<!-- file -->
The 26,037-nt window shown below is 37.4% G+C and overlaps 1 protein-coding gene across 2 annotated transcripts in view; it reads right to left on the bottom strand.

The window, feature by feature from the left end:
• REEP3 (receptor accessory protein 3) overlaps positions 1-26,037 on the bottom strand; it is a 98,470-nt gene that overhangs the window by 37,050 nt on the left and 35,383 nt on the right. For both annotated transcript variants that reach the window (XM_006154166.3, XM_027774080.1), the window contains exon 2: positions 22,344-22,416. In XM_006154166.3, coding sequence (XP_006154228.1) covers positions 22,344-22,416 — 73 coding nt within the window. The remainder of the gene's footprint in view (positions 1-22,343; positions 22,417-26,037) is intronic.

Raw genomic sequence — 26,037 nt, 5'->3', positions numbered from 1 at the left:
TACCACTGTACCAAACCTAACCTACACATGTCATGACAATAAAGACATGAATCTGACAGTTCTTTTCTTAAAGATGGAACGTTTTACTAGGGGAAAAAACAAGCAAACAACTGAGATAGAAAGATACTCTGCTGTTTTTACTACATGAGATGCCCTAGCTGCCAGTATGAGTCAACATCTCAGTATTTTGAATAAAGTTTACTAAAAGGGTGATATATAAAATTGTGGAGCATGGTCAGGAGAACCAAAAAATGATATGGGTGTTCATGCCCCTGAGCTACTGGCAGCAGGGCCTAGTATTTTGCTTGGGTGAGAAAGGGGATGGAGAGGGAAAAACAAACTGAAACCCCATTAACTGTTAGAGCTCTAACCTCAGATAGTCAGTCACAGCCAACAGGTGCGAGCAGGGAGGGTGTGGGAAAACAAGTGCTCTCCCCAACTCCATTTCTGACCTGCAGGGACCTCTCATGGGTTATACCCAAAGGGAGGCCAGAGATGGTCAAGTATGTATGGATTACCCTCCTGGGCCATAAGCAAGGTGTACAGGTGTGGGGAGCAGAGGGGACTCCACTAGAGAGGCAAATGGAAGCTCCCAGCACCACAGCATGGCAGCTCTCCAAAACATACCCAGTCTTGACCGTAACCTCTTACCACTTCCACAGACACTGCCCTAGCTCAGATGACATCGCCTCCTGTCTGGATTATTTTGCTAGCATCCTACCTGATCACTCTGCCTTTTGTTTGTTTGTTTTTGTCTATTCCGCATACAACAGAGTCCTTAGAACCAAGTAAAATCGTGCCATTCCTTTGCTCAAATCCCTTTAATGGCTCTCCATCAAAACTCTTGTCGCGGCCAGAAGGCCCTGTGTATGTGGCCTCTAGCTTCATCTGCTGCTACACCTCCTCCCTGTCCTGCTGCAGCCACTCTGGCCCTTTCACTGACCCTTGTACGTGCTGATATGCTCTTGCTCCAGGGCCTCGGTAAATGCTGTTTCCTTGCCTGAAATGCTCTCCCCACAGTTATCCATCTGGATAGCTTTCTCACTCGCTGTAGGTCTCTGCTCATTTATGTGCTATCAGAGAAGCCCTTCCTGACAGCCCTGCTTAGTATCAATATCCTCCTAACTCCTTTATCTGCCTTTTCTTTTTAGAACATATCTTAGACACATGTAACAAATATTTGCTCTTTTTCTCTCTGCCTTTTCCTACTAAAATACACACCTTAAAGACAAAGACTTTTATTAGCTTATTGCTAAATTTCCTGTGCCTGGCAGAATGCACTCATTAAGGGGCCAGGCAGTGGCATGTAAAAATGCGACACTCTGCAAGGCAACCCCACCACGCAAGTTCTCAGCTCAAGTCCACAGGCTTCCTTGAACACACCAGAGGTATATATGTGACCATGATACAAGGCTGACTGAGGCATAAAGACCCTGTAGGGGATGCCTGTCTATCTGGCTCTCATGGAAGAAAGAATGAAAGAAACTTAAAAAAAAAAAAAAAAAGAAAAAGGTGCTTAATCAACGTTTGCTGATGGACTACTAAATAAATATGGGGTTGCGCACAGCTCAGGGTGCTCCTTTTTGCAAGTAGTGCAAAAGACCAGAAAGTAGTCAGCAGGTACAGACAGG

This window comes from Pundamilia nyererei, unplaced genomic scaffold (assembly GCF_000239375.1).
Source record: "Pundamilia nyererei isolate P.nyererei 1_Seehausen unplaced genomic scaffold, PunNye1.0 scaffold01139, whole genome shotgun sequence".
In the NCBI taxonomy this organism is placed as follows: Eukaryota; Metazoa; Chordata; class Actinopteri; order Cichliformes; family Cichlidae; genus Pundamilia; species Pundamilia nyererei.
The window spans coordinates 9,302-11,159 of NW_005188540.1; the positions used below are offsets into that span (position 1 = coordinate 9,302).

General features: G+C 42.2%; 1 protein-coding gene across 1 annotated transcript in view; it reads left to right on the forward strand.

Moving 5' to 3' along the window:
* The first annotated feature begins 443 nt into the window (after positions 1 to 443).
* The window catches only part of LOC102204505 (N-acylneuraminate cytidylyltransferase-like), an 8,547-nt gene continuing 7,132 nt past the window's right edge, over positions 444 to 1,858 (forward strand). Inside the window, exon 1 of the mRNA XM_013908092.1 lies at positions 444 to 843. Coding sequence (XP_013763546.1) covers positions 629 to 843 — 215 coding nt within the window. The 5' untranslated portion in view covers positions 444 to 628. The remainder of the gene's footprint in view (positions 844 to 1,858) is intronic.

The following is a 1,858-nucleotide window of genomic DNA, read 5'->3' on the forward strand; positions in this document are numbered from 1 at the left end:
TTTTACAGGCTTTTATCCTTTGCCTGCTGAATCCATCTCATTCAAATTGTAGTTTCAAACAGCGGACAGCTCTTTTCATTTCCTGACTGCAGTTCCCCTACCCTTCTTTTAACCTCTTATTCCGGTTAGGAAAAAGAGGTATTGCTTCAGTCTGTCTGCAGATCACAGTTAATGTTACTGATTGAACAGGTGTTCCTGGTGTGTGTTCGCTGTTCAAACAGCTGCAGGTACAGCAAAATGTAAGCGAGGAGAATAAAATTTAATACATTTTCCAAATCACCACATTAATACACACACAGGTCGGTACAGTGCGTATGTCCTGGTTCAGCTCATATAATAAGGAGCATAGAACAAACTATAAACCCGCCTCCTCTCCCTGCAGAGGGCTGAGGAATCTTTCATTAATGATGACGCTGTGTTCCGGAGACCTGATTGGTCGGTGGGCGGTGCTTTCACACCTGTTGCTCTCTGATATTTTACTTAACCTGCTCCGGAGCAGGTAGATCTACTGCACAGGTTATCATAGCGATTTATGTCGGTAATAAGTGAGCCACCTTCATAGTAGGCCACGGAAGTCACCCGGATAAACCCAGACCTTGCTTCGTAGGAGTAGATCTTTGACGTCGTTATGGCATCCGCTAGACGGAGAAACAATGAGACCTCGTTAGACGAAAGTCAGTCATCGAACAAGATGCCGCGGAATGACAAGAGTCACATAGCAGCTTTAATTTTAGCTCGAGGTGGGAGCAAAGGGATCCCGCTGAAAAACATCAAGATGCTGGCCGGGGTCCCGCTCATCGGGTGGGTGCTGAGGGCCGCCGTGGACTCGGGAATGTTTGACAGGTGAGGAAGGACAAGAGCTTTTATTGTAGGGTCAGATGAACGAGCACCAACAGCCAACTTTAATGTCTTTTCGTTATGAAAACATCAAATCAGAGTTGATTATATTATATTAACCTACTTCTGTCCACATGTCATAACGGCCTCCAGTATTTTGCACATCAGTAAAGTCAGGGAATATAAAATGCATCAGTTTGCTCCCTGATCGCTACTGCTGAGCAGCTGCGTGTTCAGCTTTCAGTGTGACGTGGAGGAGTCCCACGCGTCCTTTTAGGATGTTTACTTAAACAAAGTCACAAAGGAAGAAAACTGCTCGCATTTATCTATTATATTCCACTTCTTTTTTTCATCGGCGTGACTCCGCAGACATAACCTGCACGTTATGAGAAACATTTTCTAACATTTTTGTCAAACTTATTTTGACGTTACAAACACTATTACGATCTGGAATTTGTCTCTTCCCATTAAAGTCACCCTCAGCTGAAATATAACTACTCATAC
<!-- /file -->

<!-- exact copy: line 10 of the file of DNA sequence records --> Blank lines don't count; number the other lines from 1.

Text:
General features: G+C 42.2%; 1 protein-coding gene across 1 annotated transcript in view; it reads left to right on the forward strand.